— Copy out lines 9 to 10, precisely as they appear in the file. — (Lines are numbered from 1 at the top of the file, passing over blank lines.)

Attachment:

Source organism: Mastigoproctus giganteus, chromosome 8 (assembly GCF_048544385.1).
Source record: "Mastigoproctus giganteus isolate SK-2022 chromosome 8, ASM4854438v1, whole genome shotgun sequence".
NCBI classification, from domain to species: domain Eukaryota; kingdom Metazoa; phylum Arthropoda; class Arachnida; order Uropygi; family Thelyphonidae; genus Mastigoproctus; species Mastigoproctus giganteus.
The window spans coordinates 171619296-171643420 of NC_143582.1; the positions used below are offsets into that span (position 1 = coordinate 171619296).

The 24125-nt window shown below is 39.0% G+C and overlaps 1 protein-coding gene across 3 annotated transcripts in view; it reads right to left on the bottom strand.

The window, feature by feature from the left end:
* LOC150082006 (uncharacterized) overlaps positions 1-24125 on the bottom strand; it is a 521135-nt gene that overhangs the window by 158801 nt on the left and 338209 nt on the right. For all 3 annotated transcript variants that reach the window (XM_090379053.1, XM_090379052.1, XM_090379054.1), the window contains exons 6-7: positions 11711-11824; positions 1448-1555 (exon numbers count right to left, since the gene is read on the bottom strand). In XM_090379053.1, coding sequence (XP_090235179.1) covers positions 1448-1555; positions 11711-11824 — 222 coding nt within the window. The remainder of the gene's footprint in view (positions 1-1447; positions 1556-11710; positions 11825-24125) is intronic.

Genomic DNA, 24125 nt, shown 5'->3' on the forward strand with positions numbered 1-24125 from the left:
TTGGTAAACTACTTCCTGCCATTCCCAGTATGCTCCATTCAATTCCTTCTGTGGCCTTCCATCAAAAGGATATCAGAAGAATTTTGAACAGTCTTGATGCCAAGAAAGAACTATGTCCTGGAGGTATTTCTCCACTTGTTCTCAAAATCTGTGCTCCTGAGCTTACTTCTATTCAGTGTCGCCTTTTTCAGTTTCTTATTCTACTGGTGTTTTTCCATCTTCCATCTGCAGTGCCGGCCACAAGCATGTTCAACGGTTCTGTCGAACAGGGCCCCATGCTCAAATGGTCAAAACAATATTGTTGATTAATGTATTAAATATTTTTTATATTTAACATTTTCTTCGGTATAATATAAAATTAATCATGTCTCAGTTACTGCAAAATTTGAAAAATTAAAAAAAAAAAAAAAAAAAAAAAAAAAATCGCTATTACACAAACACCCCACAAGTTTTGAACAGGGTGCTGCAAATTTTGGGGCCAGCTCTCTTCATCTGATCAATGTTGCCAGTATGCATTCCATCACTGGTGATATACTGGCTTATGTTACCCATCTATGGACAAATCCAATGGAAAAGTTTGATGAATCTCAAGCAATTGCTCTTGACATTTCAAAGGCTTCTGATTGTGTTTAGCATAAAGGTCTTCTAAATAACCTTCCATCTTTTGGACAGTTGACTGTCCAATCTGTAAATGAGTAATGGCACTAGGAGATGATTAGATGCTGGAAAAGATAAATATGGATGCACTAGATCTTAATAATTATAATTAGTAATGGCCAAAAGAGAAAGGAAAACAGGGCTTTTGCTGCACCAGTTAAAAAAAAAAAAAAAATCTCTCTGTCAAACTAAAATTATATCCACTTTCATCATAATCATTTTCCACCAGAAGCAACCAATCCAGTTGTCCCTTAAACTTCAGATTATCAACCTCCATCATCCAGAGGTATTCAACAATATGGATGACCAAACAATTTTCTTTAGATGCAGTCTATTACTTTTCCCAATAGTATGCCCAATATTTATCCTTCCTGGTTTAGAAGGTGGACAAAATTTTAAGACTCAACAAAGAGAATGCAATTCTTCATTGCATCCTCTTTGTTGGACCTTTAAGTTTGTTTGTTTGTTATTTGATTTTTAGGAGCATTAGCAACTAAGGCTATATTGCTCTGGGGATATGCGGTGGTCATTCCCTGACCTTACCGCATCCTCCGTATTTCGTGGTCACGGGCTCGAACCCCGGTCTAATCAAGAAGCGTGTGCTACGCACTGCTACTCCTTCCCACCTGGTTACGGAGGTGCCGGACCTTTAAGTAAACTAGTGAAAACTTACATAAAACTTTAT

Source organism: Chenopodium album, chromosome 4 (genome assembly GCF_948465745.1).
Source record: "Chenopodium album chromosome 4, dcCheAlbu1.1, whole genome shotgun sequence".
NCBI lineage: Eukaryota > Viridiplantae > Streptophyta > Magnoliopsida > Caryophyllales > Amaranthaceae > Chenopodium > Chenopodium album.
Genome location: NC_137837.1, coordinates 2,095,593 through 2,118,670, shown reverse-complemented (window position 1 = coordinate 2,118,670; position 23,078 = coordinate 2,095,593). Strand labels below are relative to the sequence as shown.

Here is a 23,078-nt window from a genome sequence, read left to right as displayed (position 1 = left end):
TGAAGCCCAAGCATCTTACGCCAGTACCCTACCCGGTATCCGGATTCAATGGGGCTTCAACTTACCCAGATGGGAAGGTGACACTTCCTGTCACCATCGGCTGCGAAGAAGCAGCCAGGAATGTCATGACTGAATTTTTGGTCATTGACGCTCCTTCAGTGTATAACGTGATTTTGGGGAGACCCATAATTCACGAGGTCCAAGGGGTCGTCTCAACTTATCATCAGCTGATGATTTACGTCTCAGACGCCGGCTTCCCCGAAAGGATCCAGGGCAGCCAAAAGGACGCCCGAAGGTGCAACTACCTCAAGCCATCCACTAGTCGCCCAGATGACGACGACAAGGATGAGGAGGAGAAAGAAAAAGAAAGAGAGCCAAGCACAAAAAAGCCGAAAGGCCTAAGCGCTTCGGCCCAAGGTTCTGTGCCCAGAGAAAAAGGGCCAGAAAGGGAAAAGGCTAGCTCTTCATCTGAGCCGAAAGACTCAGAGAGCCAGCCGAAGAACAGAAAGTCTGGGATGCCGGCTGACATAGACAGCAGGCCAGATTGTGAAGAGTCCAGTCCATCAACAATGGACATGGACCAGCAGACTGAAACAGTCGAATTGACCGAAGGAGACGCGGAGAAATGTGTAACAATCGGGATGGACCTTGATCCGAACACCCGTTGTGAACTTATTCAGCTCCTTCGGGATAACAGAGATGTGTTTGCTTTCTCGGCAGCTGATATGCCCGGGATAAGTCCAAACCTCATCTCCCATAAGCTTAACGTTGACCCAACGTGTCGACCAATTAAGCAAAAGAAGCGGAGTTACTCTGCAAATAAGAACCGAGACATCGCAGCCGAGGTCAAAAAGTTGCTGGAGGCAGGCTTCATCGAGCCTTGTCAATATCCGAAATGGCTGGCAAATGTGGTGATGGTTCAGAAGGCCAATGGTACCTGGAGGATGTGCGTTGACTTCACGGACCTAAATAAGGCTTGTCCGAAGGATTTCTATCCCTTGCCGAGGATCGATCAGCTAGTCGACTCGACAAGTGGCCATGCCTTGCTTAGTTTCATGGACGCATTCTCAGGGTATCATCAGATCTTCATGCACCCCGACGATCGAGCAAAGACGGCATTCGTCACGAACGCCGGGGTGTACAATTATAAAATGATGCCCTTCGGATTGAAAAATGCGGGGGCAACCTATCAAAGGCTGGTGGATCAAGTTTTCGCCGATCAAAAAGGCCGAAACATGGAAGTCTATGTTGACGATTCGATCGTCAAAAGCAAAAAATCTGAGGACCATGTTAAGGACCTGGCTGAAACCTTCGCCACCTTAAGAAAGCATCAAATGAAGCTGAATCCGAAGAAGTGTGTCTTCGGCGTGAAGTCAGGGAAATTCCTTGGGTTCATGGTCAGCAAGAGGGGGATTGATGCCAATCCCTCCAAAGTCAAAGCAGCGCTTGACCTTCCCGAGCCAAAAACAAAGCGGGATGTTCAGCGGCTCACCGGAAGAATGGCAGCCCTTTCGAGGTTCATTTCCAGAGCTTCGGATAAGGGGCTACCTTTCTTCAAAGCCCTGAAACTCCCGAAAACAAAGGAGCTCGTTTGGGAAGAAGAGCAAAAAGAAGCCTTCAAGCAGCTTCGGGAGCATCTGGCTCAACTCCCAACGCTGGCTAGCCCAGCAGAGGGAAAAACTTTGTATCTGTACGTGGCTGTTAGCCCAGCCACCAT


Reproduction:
TTGGTAAACTACTTCCTGCCATTCCCAGTATGCTCCATTCAATTCCTTCTGTGGCCTTCCATCAAAAGGATATCAGAAGAATTTTGAACAGTCTTGATGCCAAGAAAGAACTATGTCCTGGAGGTATTTCTCCACTTGTTCTCAAAATCTGTGCTCCTGAGCTTACTTCTATTCAGTGTCGCCTTTTTCAGTTTCTTATTCTACTGGTGTTTTTCCATCTTCCATCTGCAGTGCCGGCCACAAGCATGTTCAACGGTTCTGTCGAACAGGGCCCCATGCTCAAATGGTCAAAACAATATTGTTGATTAATGTATTAAATATTTTTTATATTTAACATTTTCTTCGGTATAATATAAAATTAATCATGTCTCAGTTACTGCAAAATTTGAAAAATTAAAAAAAAAAAAAAAAAAAAAAAAAAAATCGCTATTACACAAACACCCCACAAGTTTTGAACAGGGTGCTGCAAATTTTGGGGCCAGCTCTCTTCATCTGATCAATGTTGCCAGTATGCATTCCATCACTGGTGATATACTGGCTTATGTTACCCATCTATGGACAAATCCAATGGAAAAGTTTGATGAATCTCAAGCAATTGCTCTTGACATTTCAAAGGCTTCTGATTGTGTTTAGCATAAAGGTCTTCTAAATAACCTTCCATCTTTTGGACAGTTGACTGTCCAATCTGTAAATGAGTAATGGCACTAGGAGATGATTAGATGCTGGAAAAGATAAATATGGATGCACTAGATCTTAATAATTATAATTAGTAATGGCCAAAAGAGAAAGGAAAACAGGGCTTTTGCTGCACCAGTTAAAAAAAAAAAAAAAATCTCTCTGTCAAACTAAAATTATATCCACTTTCATCATAATCATTTTCCACCAGAAGCAACCAATCCAGTTGTCCCTTAAACTTCAGATTATCAACCTCCATCATCCAGAGGTATTCAACAATATGGATGACCAAACAATTTTCTTTAGATGCAGTCTATTACTTTTCCCAATAGTATGCCCAATATTTATCCTTCCTGGTTTAGAAGGTGGACAAAATTTTAAGACTCAACAAAGAGAATGCAATTCTTCATTGCATCCTCTTTGTTGGACCTTTAAGTTTGTTTGTTTGTTATTTGATTTTTAGGAGCATTAGCAACTAAGGCTATATTGCTCTGGGGATATGCGGTGGTCATTCCCTGACCTTACCGCATCCTCCGTATTTCGTGGTCACGGGCTCGAACCCCGGTCTAATCAAGAAGCGTGTGCTACGCACTGCTACTCCTTCCCACCTGGTTACGGAGGTGCCGGACCTTTAAGTAAACTAGTGAAAACTTACATAAAACTTTAT

Source organism: Chenopodium album, chromosome 4 (genome assembly GCF_948465745.1).